|Iranian Journal of Pharmaceutical Research
((2008), 7 (1): 5-9
Received: April 2007
Accepted: November 2007
Copyright ? 2008 by School of Pharmacy
Screening of Sun Protective Activity of the Ethyl Acetate Extracts
of Some Medicinal Plants
Payam Khazaelia and Mitra Mehrabanib*
aDepartment of Pharmaceutics, Faculty of Pharmacy, Kerman University of Medical Sciences, Kerman, Iran. bDepartment of Pharmacognosy, Faculty of Pharmacy, Kerman University of Medical Sciences, Kerman, Iran.
Natural substances extracted from plants have recently been considered as potential sunscreen resources because of their ultraviolet ray absorption in the UVA region and their antioxidant activity. In the present study, the UV protective effects of ethyl acetate extracts of some common medicinal plants, which have flavonoids and other phenolics as the most important components, were evaluated using diffuse transmittance method and calculating Sun Protection Factors (SPFs). The ethyl acetate extracts of sixteen medicinal plants were analyzed for their in vitro SPF by measurement of their transmittanceat different concentrations in methanol.
Extracts of leaves of Dracocephalum moldavica L. (Lamiaceae) and flowering tops of Viola tricolor L. (Violaceae) had the highest SPFs, i.e.24.79 and 25.69, respectively.
D. moldavica and V. tricolor had high amounts of phenolic compounds and flavonoids., which could be the cause for their high SPF.
While there is little literature on the ways by which people protected themselves against the sun, evidence from paintings suggests that clothes covering the body, veils and large brim hats were used by ancient Greeks, and umbrellas were used in ancient Egypt, Mesopotamia, China and India. In 1889, Widmark used acidified quinine sulfate to absorb UVB. Apparently due to the fact that quinine fluoresces when irradiated with UV, he rightly assumed that it would absorb the short wavelengths. In 1891, Hammer repeated Widmark?s experiments using quinine prepared in the form of a lotion or ointment as the first human sunscreen. At the turn of the century, various plant extracts had been used in folk medicine (1).
Sun radiation constantly impacts the earth with approximately 50% visible light (400-800 nm), 40% infrared radiation (IR) (1300-1700 nm), and 10% ultraviolet radiation (UV) (10-400 nm). UV is divided conventionally to UV-A (320-400 nm), UV-B (290-320 nm), UV-C (100-290 nm), and vacuo UV (10-100 nm) (2).
Sunscreens are chemicals that provide protection against the adverse effects of solar and in particular UV radiation (3). Natural substances extracted from plants have been recently considered as potential sunscreen resources because of their ultraviolet ray absorption in the UV region (4) and their antioxidant activity (5.Green tea polyphenols, Aloe barbadencis extract, aromatic compounds isolated from lichens and several glycosides of aesculin are examples of natural substances evaluated for their sunscreen properties (1, 3, 6, 7).
There is strong evidence that DNA-damaging ultraviolet (UV) light induces the accumulation of UV light-absorbing flavonoids and other phenolics in dermal tissue of the plant body. This suggests physiological function, yet speculative in light protection in plants and of course in human (5, 8). Ethyl acetate could particularly extract flavonoids and other phenolics from plants (9).
In the present study, we evaluated the UV protective activities of ethyl acetate extracts of some most available and common medicinal plants which have flavonoids and other phenolics as the most important chemicals (10, 11) using diffuse transmittance method and calculating Sun Protection Factors (SPFs).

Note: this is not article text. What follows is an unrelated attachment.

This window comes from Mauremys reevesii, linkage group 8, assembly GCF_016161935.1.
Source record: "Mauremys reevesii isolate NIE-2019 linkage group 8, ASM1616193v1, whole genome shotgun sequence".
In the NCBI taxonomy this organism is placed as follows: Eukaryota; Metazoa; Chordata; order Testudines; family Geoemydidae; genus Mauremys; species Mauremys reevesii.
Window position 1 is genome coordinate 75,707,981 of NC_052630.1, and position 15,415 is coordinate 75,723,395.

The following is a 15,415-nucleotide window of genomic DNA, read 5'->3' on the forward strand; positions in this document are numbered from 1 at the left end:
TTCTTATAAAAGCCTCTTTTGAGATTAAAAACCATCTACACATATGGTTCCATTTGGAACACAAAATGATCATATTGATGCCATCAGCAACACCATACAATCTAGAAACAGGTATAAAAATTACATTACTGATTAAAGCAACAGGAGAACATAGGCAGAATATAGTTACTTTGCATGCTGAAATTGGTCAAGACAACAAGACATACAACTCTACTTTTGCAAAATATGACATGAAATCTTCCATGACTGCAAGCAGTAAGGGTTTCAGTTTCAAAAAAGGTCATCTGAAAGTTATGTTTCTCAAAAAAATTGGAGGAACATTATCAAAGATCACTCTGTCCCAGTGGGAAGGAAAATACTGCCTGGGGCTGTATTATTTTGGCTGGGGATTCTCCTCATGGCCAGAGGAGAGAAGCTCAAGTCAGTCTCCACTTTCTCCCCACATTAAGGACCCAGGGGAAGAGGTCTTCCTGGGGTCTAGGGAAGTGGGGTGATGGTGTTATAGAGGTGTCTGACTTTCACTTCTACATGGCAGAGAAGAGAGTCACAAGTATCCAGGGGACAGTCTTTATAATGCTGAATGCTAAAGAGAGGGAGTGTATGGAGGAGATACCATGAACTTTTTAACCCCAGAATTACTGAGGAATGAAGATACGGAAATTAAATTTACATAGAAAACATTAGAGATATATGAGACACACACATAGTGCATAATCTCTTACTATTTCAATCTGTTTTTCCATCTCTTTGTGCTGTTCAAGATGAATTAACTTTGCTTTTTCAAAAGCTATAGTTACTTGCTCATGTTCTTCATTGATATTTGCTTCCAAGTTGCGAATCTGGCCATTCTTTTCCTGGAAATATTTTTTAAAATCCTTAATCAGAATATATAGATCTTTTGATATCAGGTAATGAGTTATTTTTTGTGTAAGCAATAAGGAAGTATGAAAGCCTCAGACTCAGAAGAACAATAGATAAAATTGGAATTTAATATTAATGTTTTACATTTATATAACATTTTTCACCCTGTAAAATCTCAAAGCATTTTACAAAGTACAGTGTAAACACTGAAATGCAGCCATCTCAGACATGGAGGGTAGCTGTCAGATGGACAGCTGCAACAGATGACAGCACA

Different parts of sixteen medicinal plants were collected from different regions of Iran. The specimens were prepared and authenticated (Table 1). The herbal samples were then kept at the herbarium of Faculty of Pharmacy, Kerman University of Medical Sciences.
The air-dried herbal materials were ground into fine powders and extracted by maceration method two times with 90% and 50% hydro-methanol solutions respectively (12). After filtration of total extracts, the solvent was removed under reduced pressure to give the gummy mass. Then these residues were dissolved in 20% hydro-methanol solution and kept in refrigerator for 48 h until the chlorophyll was precipitated. The extracts were filtrated and extracted with ethyl acetate in decanter until the ethyl acetate was exactly uncolored (9). These extracts were dried under reduced pressure and the yield values were determined.
Screening of sun protection activity by determination of the in vitro sun protection factor (SPF)
The ethyl acetate extracts of plants were analyzed for the in vitro SPF. The extracts were dissolved in methanol UVsolv (Merck) (13, 14). Scanning spectra of the samples in solution were obtained by running from 337.5 to 292.5 nm (at five nm intervals). The SPF determination model used in this study based on the following equation proposed by Gharavi et al. (15):
where: T(λ)is the measured sunscreen transmittance at λ; E(λ) is the spectral irradiance of terrestrial sunlight at λ; and ε(λ) is the erythemal action spectrum at λ.
The values of the E(λ) and ε(λ) were calculated according to the report by Gharavi et al. (15).
T(λ) was measured four times for each extract and the mean was used for calculation of SPF. Three different concentrations of each extract (according to Beer?s Law) were used for obtaining the standard curve and calculating SPF in 2 mg/ml solution according to Gharavi et al. method (15).
Results and discussion
Table 1 shows the SPFs of 2 mg/ml in solutions of extracts methanol. Extracts of leaves of Dracocephalum moldavica L. (Lamiaceae) and flowering tops of Viola tricolor L. (Violaceae) had the highest SPFs, i.e.24.79 and 25.69 respectively. SPFs of methanol solutions of flowers of Calendula officinale L. (Asteraceae) and flowering tops of Hypericum perforatum L. (Hypericaceae) were 12.01 and 12.21 respectively. Sun protective activities of the rest of the plants were low representing by their sun protection being lower than 10.